As finals week begins, some professors at Binghamton University are ditching the traditional pen-and-paper final exam and are instead administering electronic or take-home tests, marking a growing trend toward alternative examination formats.
The push toward untraditional exams is being driven by increasingly complicated finals week schedules for students and convenience in administering and grading tests for professors. Unlike traditional finals, online or take-home tests don’t require professors to proctor examinations or grade handwritten responses, and for students, they provide flexibility in scheduling and a more relaxed finals experience.
According to Christine Gelineau, a lecturer in the English department at BU and the associate director of the creative writing program, she began to administer an online final for her ENG 370D: Re-Visioning America class when there was a semester in which two of her students were not going to be present to take it because of scheduling conflicts. However, she said the online examination actually ended up making grading easier because it provided typed responses. Ever since, she’s used the online format during finals week, and said she believes it has been well-received by most students in her class.
“Once I had worked the bugs out with that wholly online course, and enjoyed the benefits of having typed exam essays to read instead of blue books crammed with nearly inscrutable handwritten answers, the choice to offer the exam online even for ‘brick-and-mortar’ classes was irresistible,” Gelineau wrote in an email. “When I first began doing this, I did find some students apprehensive about the online format but by now the vast majority of students seem to be wholly comfortable with Blackboard and an online option.”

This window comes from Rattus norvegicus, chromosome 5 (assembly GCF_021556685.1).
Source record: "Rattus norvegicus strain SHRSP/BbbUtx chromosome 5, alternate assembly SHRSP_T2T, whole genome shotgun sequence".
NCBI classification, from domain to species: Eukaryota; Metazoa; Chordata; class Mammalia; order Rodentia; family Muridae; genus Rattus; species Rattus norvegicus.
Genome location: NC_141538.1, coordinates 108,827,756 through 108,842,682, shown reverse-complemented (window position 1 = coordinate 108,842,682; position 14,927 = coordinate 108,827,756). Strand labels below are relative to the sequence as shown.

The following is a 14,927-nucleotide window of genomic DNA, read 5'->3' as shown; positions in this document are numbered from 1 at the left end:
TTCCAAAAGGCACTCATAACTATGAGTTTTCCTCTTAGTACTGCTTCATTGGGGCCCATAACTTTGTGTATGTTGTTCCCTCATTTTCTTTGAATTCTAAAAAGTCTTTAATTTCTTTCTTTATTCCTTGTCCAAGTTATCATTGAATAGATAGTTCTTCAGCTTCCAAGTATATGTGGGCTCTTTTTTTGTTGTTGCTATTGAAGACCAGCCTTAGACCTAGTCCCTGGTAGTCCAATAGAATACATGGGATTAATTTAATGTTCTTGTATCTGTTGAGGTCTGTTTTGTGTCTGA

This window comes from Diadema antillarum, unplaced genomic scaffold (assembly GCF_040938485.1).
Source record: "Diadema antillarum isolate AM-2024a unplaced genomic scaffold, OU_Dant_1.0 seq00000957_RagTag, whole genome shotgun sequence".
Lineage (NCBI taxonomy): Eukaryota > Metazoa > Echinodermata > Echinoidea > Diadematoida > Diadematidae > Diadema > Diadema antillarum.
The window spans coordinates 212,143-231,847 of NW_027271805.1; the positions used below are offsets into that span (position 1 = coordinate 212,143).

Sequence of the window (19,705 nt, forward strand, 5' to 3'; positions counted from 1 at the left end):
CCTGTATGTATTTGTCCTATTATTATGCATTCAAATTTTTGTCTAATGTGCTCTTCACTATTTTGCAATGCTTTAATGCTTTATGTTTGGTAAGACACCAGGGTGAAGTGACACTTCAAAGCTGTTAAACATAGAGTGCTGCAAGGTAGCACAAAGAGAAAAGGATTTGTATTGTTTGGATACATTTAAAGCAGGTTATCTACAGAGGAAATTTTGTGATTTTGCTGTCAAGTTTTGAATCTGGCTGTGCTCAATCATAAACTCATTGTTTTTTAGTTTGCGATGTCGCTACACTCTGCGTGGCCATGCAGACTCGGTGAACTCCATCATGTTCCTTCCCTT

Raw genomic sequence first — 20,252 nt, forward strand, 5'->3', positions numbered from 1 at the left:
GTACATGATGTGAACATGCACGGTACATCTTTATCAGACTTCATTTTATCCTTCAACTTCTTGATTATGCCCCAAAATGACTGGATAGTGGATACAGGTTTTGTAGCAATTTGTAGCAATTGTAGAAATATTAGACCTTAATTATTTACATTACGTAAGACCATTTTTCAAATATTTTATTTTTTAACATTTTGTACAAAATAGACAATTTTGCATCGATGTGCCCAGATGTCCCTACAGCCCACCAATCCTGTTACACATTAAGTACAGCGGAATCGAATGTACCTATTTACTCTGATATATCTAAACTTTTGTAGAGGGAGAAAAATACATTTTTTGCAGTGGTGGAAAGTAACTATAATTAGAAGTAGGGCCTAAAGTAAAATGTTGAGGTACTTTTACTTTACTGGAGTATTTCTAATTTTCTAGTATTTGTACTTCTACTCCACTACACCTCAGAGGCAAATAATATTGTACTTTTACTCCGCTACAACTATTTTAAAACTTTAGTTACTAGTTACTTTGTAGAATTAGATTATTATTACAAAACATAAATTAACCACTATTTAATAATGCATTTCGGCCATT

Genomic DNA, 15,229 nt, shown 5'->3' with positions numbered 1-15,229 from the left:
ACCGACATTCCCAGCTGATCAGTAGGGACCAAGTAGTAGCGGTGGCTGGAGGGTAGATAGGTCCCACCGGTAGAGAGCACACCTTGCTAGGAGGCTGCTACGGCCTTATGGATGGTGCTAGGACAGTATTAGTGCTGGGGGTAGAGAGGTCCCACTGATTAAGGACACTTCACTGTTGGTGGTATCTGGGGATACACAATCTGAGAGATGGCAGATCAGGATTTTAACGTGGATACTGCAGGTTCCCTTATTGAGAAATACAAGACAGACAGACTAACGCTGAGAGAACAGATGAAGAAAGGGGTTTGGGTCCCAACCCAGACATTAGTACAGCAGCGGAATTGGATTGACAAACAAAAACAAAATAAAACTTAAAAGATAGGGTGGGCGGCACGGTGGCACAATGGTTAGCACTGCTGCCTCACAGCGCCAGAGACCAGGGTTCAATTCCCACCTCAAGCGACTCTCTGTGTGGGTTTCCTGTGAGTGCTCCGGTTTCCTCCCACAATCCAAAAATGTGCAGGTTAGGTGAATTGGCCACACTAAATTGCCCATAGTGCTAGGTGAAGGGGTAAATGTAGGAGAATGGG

Nevertheless, some students are still skeptical of untraditional final exams. Caroline Bikles, a senior majoring in environmental studies, said she prefers traditional finals and doesn’t feel that online or take-home exams help relieve her workload or stress.
“Take-home finals and electronic finals may be more beneficial to those who aren’t good at traditional test taking, but most often people look up the answers online and don’t actually learn the material,” Bikles said. “I feel like having half of your finals before finals week and half during finals week helps take a lot of the pressure off since you have less to worry about.”
But others are open to the idea. Aadarsh Devkota, a sophomore majoring in integrative neuroscience, prefers traditional pen-and-paper tests, but said he understands alternative testing formats might be beneficial for others.
“I think take-home tests are fine as long it is harder and more conceptual-based,” Devkota said. “Usually, electronic tests are pretty short duration so there isn’t even enough time to look up answers. I actually still prefer traditional tests because I think individuals have an easier time being in a test-taking zone. It might be easier for some.”